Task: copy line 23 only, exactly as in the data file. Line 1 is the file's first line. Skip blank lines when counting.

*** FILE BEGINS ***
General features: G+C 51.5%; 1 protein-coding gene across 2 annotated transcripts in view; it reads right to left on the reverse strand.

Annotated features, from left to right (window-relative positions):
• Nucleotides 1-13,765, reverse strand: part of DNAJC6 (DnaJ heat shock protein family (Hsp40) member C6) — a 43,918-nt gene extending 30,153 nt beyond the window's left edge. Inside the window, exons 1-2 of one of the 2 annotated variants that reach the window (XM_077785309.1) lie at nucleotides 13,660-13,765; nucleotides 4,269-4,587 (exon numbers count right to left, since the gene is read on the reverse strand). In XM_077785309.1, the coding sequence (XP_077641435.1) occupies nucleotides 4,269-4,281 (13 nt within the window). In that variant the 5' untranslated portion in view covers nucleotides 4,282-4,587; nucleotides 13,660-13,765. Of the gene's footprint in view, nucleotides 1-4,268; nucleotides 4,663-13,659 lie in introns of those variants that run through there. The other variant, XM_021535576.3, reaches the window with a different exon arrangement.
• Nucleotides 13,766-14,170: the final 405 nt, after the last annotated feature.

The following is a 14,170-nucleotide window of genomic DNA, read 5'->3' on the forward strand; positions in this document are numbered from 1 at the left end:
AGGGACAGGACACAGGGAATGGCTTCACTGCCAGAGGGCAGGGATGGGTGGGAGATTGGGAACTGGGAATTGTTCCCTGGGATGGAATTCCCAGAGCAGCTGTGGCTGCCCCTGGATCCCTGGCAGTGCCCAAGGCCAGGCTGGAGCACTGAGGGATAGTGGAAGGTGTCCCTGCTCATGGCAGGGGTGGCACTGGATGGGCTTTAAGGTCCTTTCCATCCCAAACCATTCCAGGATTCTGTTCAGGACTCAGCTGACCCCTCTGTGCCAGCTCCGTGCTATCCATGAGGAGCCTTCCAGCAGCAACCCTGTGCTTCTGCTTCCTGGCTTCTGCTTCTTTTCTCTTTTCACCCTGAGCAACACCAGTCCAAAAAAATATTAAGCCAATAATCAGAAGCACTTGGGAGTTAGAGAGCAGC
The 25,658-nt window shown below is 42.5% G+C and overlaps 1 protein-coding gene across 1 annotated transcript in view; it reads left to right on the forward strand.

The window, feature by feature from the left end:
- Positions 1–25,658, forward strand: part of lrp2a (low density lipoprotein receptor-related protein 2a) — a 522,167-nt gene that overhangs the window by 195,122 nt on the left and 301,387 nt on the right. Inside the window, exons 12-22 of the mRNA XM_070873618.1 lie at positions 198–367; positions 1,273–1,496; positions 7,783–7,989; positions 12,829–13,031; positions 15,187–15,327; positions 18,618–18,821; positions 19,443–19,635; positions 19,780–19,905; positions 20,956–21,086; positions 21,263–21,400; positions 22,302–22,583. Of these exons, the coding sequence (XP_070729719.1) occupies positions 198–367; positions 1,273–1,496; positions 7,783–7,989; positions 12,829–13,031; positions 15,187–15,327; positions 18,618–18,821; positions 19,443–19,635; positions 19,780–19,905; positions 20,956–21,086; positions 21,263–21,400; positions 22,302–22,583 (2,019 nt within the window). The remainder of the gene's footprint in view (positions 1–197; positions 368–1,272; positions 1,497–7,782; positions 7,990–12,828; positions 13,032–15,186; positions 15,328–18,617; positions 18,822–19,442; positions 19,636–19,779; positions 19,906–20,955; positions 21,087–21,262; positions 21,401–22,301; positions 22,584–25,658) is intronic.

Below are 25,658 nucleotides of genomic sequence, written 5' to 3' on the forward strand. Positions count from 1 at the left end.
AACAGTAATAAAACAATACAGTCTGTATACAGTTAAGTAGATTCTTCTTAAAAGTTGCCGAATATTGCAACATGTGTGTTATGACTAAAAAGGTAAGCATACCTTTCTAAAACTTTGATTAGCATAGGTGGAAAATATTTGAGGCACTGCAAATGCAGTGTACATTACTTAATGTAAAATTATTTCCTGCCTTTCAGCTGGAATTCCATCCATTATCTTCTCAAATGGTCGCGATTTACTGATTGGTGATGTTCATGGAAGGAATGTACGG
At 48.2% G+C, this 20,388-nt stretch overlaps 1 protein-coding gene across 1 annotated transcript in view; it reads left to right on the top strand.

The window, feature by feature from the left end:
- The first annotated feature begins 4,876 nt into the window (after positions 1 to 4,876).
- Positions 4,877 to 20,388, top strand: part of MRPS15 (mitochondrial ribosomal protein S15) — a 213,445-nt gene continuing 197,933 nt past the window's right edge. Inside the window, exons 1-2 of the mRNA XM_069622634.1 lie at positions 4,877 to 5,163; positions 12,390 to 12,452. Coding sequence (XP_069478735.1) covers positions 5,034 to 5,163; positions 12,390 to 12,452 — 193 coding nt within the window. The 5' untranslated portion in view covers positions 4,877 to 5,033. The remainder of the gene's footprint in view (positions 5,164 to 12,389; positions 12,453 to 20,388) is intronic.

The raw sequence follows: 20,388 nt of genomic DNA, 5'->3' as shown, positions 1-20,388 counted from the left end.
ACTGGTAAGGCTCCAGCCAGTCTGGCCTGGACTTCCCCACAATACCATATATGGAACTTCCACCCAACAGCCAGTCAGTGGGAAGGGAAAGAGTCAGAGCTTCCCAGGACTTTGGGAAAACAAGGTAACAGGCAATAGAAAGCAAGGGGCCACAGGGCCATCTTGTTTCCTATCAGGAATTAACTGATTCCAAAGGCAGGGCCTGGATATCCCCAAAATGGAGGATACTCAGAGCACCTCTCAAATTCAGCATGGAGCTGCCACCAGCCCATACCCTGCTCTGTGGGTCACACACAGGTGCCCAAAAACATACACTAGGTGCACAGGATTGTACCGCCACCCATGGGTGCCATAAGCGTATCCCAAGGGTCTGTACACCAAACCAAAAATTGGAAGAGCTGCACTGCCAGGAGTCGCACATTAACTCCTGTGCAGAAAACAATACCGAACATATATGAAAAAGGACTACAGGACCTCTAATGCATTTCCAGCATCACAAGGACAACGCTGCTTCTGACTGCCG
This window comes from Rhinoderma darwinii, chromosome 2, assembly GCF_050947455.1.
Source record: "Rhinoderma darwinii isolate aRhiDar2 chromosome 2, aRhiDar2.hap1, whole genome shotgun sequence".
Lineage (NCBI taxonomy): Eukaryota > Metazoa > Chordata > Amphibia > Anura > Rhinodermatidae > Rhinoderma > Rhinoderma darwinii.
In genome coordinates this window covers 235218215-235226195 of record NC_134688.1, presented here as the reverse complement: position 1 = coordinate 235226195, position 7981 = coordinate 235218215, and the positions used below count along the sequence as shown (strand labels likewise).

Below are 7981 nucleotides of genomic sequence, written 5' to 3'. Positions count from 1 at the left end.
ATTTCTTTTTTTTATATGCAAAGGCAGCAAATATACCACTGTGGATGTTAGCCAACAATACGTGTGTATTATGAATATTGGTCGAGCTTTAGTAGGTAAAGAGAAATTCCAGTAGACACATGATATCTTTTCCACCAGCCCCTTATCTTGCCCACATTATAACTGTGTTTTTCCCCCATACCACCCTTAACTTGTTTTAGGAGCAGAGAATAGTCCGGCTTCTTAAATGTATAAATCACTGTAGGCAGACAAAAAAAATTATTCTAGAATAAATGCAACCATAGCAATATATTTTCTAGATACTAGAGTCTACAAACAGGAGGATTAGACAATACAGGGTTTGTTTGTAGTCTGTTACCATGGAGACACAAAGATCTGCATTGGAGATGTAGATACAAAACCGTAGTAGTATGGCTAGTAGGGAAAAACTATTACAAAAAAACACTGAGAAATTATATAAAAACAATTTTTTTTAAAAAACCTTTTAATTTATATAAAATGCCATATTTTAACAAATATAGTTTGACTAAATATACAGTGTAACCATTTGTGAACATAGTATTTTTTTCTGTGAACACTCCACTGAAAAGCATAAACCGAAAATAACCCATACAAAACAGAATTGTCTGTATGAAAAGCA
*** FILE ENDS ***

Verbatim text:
ATTTCTTTTTTTTATATGCAAAGGCAGCAAATATACCACTGTGGATGTTAGCCAACAATACGTGTGTATTATGAATATTGGTCGAGCTTTAGTAGGTAAAGAGAAATTCCAGTAGACACATGATATCTTTTCCACCAGCCCCTTATCTTGCCCACATTATAACTGTGTTTTTCCCCCATACCACCCTTAACTTGTTTTAGGAGCAGAGAATAGTCCGGCTTCTTAAATGTATAAATCACTGTAGGCAGACAAAAAAAATTATTCTAGAATAAATGCAACCATAGCAATATATTTTCTAGATACTAGAGTCTACAAACAGGAGGATTAGACAATACAGGGTTTGTTTGTAGTCTGTTACCATGGAGACACAAAGATCTGCATTGGAGATGTAGATACAAAACCGTAGTAGTATGGCTAGTAGGGAAAAACTATTACAAAAAAACACTGAGAAATTATATAAAAACAATTTTTTTTAAAAAACCTTTTAATTTATATAAAATGCCATATTTTAACAAATATAGTTTGACTAAATATACAGTGTAACCATTTGTGAACATAGTATTTTTTTCTGTGAACACTCCACTGAAAAGCATAAACCGAAAATAACCCATACAAAACAGAATTGTCTGTATGAAAAGCA